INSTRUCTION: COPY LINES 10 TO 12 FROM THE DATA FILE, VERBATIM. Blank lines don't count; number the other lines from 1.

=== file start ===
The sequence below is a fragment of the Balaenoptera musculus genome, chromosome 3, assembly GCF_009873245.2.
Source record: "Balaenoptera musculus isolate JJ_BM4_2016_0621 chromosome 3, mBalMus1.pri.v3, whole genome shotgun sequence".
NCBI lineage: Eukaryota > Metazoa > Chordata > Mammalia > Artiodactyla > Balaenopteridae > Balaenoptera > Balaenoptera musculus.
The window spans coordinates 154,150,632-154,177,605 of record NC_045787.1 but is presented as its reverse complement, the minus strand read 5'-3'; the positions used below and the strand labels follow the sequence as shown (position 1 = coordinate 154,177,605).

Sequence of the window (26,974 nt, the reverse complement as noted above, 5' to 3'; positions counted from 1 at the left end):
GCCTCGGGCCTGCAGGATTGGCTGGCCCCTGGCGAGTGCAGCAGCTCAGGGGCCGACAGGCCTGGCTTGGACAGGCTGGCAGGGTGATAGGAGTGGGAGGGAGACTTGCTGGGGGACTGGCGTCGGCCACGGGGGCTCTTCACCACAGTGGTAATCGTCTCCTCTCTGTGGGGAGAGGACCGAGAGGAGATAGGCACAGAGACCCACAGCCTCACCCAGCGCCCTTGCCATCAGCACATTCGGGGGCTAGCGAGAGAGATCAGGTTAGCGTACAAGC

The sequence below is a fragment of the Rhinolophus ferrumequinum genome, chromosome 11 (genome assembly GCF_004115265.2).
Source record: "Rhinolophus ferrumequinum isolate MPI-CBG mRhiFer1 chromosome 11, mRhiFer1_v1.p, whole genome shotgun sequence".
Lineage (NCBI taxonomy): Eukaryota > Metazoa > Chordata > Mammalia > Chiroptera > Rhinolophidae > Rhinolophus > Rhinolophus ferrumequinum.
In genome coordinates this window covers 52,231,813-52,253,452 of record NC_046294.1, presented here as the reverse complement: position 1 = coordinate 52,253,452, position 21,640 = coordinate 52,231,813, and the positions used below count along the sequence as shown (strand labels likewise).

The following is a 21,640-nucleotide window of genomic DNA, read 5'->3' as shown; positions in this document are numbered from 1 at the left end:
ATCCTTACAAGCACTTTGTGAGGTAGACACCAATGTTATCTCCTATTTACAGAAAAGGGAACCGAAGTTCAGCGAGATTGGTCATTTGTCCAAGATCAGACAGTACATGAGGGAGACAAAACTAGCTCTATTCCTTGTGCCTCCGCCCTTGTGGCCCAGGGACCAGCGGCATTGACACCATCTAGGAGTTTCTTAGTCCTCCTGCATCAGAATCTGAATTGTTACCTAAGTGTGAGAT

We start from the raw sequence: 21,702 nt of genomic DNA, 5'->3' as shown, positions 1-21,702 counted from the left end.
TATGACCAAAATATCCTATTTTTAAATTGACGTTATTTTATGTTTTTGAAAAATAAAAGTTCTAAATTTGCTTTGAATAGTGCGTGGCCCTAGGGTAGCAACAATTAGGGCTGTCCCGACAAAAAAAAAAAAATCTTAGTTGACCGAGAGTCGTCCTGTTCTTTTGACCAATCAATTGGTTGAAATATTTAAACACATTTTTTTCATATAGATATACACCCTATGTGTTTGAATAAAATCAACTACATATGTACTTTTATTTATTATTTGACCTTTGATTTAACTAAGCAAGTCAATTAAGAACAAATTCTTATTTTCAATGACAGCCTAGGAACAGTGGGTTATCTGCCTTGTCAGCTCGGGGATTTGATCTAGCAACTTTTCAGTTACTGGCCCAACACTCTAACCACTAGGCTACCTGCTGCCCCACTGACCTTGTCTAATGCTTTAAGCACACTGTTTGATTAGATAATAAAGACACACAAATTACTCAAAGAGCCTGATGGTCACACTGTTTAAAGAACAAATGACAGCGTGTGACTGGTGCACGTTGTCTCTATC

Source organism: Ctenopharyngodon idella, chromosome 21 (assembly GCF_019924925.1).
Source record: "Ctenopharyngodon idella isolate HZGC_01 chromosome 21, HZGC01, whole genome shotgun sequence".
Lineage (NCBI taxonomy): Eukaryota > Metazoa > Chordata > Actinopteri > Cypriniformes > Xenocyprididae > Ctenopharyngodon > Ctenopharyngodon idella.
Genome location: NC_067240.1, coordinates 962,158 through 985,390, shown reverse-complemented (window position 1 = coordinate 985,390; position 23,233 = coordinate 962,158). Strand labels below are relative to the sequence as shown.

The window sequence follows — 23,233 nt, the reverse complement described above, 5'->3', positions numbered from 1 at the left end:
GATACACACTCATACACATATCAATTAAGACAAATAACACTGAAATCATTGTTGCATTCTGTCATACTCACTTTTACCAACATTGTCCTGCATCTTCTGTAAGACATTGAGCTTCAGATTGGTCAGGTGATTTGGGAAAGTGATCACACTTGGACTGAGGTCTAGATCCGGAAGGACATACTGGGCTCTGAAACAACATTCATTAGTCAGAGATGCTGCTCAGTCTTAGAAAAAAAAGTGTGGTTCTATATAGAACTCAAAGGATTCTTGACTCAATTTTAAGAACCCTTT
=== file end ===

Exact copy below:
In genome coordinates this window covers 52,231,813-52,253,452 of record NC_046294.1, presented here as the reverse complement: position 1 = coordinate 52,253,452, position 21,640 = coordinate 52,231,813, and the positions used below count along the sequence as shown (strand labels likewise).

The following is a 21,640-nucleotide window of genomic DNA, read 5'->3' as shown; positions in this document are numbered from 1 at the left end:
ATCCTTACAAGCACTTTGTGAGGTAGACACCAATGTTATCTCCTATTTACAGAAAAGGGAACCGAAGTTCAGCGAGATTGGTCATTTGTCCAAGATCAGACAGTACATGAGGGAGACAAAACTAGCTCTATTCCTTGTGCCTCCGCCCTTGTGGCCCAGGGACCAGCGGCATTGACACCATCTAGGAGTTTCTTAGTCCTCCTGCATCAGAATCTGAATTGTTACCTAAGTGTGAGAT